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Guest Blog: Scottish Public Sector Procurement Regulations Explained

10DR Sleuth

Kenny Govan, Senior Procurement Officer at Strathclyde Partnership for Transport (SPT), wrote a guest blog for the Supplier Development Programme for the month of February 2021.

In the Scottish public sector, procurement is governed by law and public sector buyers don’t - as a rule - make things up as they go along and put things in place just to frustrate bidders. By and large, the size and contents of public sector tenders are due to regulatory requirements that must be met in compliance with the Public Contracts (Scotland) Regulations 2015 (PCS15) and the Procurement Reform (Scotland) Act 2014 (the Reform Act).

These regulations are complex and often difficult to comprehend in places; however, there are important points within them that potential bidders should be aware of when tendering for public sector work.

Tender Timescales and Deadlines

Regulation 2 of PCS15 deals in the main with the minimum timescales which a buyer must allow a bidder to tender, and different types of tender attract different timescales depending on their complexity or how they are advertised. This regulation doesn’t actually tell you what these timescales are, but provides reference points to where you can find these elsewhere within the document.

You will not find any mention anywhere in regulations of the statement common to practically all tenders: that bids will not be accepted after the set date and time for return. This is instead one of those statements made that carry the spirit but not the letter of the regulations, which are very clear throughout, in that the tender process must be conducted in such a way as to ensure “equal treatment and transparency”. The “transparency” rule is met when the buyer is clear as to the return date and time set, and the “equal treatment” element met as all bidders have been given precisely the same amount of time to bid as each other, and no bidder can be offered more time to another - for example, through acceptance of a late bid.

Some organisations will offer some leeway for late bids when evidence can be provided by the bidder of system faults or similar preventing the bid being made, but the general unwritten rule here remains and bidders are always advised to lodge their tender as early as possible and not to leave it to the last minute and trust to luck that everything goes smoothly.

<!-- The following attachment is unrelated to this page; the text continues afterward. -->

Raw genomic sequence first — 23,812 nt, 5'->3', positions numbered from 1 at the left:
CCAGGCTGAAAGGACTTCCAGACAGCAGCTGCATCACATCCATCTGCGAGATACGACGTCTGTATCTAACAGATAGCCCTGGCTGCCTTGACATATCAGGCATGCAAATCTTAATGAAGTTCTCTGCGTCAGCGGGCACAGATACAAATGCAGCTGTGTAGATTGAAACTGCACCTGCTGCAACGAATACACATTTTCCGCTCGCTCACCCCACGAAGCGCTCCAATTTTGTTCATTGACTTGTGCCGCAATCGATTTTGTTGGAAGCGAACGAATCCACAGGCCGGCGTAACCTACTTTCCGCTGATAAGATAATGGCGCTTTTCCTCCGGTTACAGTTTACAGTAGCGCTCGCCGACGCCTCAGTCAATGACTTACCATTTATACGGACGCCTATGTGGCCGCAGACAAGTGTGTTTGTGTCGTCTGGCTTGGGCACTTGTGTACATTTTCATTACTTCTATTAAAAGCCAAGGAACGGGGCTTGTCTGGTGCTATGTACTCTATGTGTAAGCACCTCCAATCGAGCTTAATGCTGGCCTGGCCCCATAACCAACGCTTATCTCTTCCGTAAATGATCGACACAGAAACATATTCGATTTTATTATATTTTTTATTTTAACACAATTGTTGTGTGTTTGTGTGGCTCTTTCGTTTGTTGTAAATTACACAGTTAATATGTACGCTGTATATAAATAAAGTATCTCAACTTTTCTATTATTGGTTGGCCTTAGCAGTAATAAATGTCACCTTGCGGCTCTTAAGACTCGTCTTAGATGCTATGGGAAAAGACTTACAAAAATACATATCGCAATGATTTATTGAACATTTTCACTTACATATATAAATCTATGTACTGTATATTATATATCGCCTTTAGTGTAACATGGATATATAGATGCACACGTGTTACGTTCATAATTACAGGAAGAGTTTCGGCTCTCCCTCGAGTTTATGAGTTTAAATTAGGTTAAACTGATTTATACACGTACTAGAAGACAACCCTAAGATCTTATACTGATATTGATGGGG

CPV Codes

Regulation 2 of PCS15 also details the use of Common Procurement Vocabulary (CPV) Codes in tenders. When advertising a tender, a buyer will choose the CPV Code(s) most closely aligned with the subject matter of the tender, as each code carries a description of the type of commodity or service.

Whilst suppliers won’t see any mention of these in a tender itself, CPV Codes are absolutely essential to the tender when advertised and to suppliers when registering on the Public Contracts Scotland (PCS) website. When registering on PCS, the bidder will have to choose the CPV description(s) most closely linked with their field of work, and when a tender is advertised using that CPV Code, they will be alerted to the fact by the system.

Bidders are advised to very carefully select all the relevant CPV Codes, but are cautioned not to simply register for all CPV Codes, as suppliers will in turn be inundated by alerts for opportunities of no interest and will invariably miss those that are.

Helping You Bid Better

The Supplier Development Programme has several free online webinars which can help Scottish based SMEs and supported businesses understand and use procurement regulations and how they apply to the bidding process. Rather than pay for expensive bid writers, I suggest Scottish suppliers first trying investing a bit of time into the free support available from SDP by self-selecting a tender training course.

If you are a Scottish SME or supported business, you can login and view contact details for Kenny Govan at Strathclyde Partnership for Transport.

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